President Carter has approved a sweeping legislative proposal to deregulate the trucking industry, government sources said yesterday.

The White House immediatiely began to circulate the proposal quietly on Capitol Hill, indicating a willingness to be flexible on some provisions in order to line up congressional support for the controversial measure.

The bill is expected to win the support of Sen. Edward M. Kennedy (D-Mass.), a strong proponent of trucking deregulation. Kennedy has been circulating his own proposal, but delayed introduction of it to give the Carter administration time to put together its proposal.

Although the Kennedy and Carter proposals differ in some details, their aim is the same: a more competitive trucking industry subject to the forces of the marketplace rather than regulation by the Interstate Commerce Commission.

Proponents of trucking deregulation argue that a more competitive industry would result in lower shipping rates, and therefore lower consumer prices, for food products and other commodities hauled by trucks, a more fuel-efficient industry, new services to small towns and new opportunities for small businessman to enter the industry.

As outlined on the Hill yesterday, the Carter proposal would:

Make it much easier for new trucking companies to enter the business.

Eliminate the special antitrust exemption that allows trucking companies to agree jointly on the rates they will charge and give companies immediate flexibility to lower and raise rates within certain limits without ICC interference.

Remove restrictions limiting the types of commodities that trucking companies may transport and the routes they must follow.

Exempt from ICC regulation altogether all agricultural and horticultural commodities, as well as farm implements, fertilizers and chemicals.

Carter's action coincided with ratification by the Teamsters union of a new nationwide contract for wages in the motor carrier industry. It was no secret that the White House had delayed action on trucking deregulation, a goal the president had endorsed repeatedly, until the conclusion of the Teamsters' negotiation, hoping the contract would fall within its anti-inflation guidelines.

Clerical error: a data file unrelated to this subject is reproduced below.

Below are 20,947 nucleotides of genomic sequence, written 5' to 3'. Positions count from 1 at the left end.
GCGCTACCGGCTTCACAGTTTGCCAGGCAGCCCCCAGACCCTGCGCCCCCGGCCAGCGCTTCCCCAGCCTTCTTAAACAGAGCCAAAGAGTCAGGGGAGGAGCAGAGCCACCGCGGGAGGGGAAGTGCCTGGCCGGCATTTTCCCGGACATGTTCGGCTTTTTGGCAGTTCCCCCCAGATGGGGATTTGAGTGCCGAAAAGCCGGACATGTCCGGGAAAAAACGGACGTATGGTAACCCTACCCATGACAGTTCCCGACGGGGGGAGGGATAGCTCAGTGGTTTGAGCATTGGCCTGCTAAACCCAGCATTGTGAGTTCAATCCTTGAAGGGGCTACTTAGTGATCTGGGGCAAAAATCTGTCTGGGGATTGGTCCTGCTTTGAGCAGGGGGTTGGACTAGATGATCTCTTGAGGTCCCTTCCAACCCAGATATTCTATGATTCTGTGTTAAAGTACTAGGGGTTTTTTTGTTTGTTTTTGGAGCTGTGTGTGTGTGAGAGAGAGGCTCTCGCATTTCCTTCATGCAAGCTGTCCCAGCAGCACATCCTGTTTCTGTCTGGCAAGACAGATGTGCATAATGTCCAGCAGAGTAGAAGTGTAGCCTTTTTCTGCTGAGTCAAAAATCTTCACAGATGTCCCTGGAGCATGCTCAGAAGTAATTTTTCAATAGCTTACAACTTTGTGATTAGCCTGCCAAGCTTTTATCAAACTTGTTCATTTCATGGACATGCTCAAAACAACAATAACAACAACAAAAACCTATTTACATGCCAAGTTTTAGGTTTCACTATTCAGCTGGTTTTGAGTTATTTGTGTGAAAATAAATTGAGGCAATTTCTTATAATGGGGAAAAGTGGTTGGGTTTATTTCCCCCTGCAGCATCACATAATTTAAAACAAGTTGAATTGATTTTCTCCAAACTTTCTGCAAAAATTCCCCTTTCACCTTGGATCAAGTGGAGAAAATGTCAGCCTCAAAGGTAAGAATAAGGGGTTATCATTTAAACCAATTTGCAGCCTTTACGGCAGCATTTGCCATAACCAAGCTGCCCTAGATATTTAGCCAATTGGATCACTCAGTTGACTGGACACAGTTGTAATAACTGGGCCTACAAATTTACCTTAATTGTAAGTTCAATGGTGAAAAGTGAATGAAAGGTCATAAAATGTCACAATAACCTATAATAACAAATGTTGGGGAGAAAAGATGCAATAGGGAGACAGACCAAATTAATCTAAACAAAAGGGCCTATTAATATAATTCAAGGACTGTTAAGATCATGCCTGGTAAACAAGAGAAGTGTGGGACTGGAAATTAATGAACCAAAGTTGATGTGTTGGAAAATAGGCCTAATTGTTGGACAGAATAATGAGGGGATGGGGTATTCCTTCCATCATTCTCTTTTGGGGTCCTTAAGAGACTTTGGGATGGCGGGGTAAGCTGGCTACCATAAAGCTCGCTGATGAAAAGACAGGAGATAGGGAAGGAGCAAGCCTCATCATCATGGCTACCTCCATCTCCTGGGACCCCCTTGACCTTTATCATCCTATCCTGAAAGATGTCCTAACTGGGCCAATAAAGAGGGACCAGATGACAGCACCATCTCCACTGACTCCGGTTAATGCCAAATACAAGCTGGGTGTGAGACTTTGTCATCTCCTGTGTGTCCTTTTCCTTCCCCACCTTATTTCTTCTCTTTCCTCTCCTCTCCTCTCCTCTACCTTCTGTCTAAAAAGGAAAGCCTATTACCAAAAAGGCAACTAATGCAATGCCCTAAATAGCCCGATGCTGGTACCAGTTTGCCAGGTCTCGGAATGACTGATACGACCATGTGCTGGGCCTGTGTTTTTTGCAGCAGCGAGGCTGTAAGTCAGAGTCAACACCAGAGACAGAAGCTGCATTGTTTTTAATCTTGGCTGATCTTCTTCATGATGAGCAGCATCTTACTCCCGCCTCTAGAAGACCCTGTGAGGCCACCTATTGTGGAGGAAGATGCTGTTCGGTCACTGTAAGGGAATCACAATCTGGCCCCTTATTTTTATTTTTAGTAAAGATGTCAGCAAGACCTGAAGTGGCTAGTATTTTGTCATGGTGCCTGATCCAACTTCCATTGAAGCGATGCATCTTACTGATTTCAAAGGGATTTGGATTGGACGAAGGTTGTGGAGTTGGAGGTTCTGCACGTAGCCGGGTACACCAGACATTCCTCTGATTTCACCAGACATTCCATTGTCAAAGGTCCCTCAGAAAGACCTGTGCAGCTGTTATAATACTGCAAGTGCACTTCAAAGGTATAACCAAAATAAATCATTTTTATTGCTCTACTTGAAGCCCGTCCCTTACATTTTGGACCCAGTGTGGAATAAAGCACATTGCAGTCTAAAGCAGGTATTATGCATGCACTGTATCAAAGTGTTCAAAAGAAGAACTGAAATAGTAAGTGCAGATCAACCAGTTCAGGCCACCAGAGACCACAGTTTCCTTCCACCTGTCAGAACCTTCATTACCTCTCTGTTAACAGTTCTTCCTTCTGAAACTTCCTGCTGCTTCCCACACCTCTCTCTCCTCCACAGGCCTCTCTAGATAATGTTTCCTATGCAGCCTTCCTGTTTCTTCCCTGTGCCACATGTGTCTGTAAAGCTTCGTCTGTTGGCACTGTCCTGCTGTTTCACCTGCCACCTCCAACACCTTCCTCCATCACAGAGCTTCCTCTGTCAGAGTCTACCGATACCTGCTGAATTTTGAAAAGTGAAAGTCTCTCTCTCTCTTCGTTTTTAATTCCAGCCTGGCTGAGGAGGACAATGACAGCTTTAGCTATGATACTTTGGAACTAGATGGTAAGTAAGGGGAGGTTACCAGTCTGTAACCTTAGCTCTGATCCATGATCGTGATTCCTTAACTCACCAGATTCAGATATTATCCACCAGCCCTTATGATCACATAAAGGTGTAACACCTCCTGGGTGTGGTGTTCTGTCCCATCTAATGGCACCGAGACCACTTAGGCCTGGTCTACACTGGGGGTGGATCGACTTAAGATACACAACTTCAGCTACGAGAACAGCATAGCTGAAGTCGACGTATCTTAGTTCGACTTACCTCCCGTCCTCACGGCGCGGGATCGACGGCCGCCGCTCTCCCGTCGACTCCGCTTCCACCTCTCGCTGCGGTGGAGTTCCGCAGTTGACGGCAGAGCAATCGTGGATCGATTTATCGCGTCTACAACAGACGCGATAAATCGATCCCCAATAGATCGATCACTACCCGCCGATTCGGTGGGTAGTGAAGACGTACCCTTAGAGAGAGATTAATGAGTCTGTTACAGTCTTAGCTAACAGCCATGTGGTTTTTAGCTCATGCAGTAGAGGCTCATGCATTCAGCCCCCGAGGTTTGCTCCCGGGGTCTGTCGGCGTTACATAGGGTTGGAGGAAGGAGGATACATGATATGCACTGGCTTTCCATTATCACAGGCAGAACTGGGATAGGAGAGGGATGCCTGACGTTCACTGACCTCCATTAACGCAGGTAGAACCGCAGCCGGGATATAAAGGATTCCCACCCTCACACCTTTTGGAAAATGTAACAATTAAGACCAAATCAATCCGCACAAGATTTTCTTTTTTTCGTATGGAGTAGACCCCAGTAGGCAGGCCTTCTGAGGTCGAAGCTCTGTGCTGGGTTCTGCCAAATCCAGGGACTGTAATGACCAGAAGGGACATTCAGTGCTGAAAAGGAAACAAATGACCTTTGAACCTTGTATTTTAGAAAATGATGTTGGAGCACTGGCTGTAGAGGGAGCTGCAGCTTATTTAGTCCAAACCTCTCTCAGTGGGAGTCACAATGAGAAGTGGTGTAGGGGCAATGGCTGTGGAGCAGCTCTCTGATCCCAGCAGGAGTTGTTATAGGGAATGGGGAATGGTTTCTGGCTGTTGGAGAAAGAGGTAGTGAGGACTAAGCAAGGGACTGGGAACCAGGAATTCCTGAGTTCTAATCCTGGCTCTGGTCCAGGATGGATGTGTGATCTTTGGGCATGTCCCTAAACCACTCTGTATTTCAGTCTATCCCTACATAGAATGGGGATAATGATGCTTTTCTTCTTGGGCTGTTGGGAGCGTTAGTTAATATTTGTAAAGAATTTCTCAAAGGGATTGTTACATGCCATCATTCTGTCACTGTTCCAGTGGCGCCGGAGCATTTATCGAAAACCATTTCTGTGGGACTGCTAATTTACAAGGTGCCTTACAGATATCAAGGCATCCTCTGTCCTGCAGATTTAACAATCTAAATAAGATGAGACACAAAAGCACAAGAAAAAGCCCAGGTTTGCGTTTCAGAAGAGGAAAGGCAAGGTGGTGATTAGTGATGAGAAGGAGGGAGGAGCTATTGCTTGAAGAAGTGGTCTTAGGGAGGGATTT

In a speech to the Syracuse University Salzberg Conference on Deregulation in New York yesterday, Frank E. Fitzsimmons, president of the Teamsters union, blasted deregulation not afford." He said the Teamsters were developing a legislative program to counteract deregulation. As outlined, it appeared that it would give trucking companies rate freedom but would bar new competition.

In contrast, the Carter proposal would establish a new policy to govern ICC decisions over trucking transportation emphasizing maximum competition and reduced entry barriers.

Now, the ICC grants entry applications only if the applicant can show that the transportation applied for is "required by the public convenience and necessity." The proposal would shift the burden of proof to opponents of new competition to show that the proposed new services would be inconsistent with the public convenience and necessity.

In granting new applications, the ICC would be required to consider whether the new service would serve a useful purpose responsive to the public; whether the service will be improved, especially at smaller communities, and whether there will be lower rates and a more competitive environment.

By removing operating restrictions, the draft bill seeks to improve the efficiency of trucking companies and cut unnecessary consumption of fuel. For instance, the proposal would remove immediately the "backhaul" restrictions that require some trucks to go back empty because they can't carry regulated commodities in both directions.

All route restrictions, including requirements that a trucker takes specific, sometimes circuitous, routes and pass through designated gateways, would be removed.

The proposal would give the ICC broad authority to exempt a trucking company from statutory or regulatory requirements altogether if an exemption would be consistent with the new policy statement. Packages up to 500 pounds automatically would be exempt from ICC regulation.